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Title: 'Freedom from seizure' : law and asylum in conflict
Author: Behrman, Simon Alexander
ISNI:       0000 0004 5918 5601
Awarding Body: Birkbeck, University of London
Current Institution: Birkbeck (University of London)
Date of Award: 2016
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The central argument of this thesis is that law and asylum are fundamentally incompatible. In contrast to the standard claim that the coming of refugee law has been key in guaranteeing a space of protection for refugees, I argue that law has been instrumental in eliminating spaces of protection, not just from one’s persecutors, but also from the biopolitical grasp of sovereign power. This thesis is presented in three parts. First I examine the genealogy of asylum. By uncovering certain fundamental aspects of its construction, namely its concern with defining space rather than people, and its role as a space of resistance or otherness to sovereign law, I demonstrate that asylum has historically been antagonistic to law, and vice versa. In the second part, I look briefly at the development of international refugee law, and in doing so present a counter-history to the idea that this process was about restricting the caprice of states in relation to the admission of refugees and was grounded in humanitarian concern. Instead, I argue that refugee law was constructed precisely to ensure the effective management of large movements of forced migrants. Finally, in the third part of the thesis, I treat the US Sanctuary Movement (1981-1991) as a concentrated example of what happens when the old tradition of asylum confronts modern refugee law. Here many of the themes of parts one and two are revisited, but with the added twist that now the ideology of refugee law serves to hegemonise and undermine the practice of asylum/sanctuary from within.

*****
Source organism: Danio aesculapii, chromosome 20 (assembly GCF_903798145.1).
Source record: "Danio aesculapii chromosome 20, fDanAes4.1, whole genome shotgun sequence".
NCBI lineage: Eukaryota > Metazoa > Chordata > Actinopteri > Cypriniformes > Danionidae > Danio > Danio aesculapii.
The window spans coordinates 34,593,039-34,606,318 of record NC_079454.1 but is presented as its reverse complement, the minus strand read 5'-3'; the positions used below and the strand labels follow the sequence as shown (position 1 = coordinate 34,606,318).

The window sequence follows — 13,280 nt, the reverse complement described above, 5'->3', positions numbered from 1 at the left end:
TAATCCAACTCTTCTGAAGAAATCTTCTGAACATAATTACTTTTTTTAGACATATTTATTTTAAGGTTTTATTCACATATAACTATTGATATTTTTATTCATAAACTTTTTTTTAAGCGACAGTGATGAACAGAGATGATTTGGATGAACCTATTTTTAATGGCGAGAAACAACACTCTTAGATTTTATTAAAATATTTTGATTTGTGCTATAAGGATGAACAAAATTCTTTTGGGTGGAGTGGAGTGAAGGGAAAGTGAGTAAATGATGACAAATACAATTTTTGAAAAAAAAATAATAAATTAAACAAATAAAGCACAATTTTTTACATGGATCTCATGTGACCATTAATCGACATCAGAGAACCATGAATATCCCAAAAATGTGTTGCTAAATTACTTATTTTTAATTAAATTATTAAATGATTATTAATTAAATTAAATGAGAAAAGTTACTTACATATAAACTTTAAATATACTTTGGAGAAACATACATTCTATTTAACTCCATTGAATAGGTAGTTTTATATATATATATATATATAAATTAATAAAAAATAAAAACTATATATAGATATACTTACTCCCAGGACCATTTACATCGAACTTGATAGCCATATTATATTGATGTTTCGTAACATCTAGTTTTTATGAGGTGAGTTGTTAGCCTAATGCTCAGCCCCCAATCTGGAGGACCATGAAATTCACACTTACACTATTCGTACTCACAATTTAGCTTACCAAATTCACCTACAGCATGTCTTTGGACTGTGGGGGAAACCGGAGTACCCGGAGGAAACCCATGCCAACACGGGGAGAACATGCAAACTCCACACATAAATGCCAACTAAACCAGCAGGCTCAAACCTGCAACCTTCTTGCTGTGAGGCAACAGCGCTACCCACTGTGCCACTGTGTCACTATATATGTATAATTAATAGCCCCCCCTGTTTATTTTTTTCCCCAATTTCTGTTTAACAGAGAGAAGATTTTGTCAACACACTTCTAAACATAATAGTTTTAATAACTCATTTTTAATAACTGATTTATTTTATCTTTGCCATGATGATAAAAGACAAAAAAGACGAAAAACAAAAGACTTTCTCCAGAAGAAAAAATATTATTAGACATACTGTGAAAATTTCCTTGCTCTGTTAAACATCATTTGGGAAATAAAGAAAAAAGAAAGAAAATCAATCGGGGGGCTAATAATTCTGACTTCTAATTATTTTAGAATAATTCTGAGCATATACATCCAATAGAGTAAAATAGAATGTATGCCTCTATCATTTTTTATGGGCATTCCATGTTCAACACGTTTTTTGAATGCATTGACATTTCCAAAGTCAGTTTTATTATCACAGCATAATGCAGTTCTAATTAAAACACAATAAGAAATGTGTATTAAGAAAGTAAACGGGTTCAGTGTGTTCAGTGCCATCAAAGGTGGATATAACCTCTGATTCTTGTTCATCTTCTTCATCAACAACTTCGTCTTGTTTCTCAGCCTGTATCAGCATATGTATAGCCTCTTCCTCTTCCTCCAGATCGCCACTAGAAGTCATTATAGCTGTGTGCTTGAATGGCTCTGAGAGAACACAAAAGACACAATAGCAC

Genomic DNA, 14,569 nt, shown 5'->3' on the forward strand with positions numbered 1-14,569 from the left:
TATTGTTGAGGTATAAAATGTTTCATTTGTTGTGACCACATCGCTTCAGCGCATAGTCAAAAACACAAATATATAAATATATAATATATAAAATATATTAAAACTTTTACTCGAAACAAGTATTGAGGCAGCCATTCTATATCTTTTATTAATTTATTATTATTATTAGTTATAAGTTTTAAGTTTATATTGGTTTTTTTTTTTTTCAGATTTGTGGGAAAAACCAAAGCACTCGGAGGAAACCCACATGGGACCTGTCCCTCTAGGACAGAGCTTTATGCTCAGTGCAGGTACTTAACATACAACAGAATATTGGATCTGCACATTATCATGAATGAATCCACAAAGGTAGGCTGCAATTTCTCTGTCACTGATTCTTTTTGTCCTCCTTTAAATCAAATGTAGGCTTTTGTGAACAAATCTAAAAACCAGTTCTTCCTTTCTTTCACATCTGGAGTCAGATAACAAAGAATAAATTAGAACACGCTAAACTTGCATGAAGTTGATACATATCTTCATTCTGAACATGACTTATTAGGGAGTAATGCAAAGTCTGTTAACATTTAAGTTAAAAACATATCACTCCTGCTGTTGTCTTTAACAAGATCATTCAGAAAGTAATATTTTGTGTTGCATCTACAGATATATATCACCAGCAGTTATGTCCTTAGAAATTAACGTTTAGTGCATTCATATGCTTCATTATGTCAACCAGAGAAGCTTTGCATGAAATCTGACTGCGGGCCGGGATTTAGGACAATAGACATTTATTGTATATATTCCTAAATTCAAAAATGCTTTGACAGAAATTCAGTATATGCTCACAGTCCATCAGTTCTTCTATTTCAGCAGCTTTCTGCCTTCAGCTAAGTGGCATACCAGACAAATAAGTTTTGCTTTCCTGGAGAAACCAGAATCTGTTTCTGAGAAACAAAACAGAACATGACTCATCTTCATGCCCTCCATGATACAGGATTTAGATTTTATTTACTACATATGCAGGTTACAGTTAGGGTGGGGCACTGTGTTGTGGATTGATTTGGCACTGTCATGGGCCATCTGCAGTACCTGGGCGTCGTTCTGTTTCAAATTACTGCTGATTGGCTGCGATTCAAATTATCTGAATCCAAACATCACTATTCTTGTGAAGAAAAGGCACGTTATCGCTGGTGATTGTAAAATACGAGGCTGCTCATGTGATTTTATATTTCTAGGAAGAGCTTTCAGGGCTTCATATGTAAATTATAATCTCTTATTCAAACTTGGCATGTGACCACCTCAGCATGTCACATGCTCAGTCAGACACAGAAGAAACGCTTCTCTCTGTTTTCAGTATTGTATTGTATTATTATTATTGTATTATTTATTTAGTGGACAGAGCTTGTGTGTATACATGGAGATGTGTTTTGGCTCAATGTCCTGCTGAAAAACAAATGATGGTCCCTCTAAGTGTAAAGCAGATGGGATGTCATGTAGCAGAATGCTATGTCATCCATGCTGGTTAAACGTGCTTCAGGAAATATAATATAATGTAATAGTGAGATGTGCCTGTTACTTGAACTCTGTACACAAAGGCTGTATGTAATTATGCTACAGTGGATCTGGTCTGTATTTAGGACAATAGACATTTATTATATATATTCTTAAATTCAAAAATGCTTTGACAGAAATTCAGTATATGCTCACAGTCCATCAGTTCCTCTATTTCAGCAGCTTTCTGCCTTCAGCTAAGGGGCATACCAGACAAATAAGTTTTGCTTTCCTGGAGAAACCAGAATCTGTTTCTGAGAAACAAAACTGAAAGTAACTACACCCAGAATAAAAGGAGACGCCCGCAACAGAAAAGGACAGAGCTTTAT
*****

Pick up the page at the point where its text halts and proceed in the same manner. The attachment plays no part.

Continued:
Supervisor: Not available Sponsor: Not available
Qualification Name: Thesis (Ph.D.) Qualification Level: Doctoral
EThOS ID:  DOI: Not available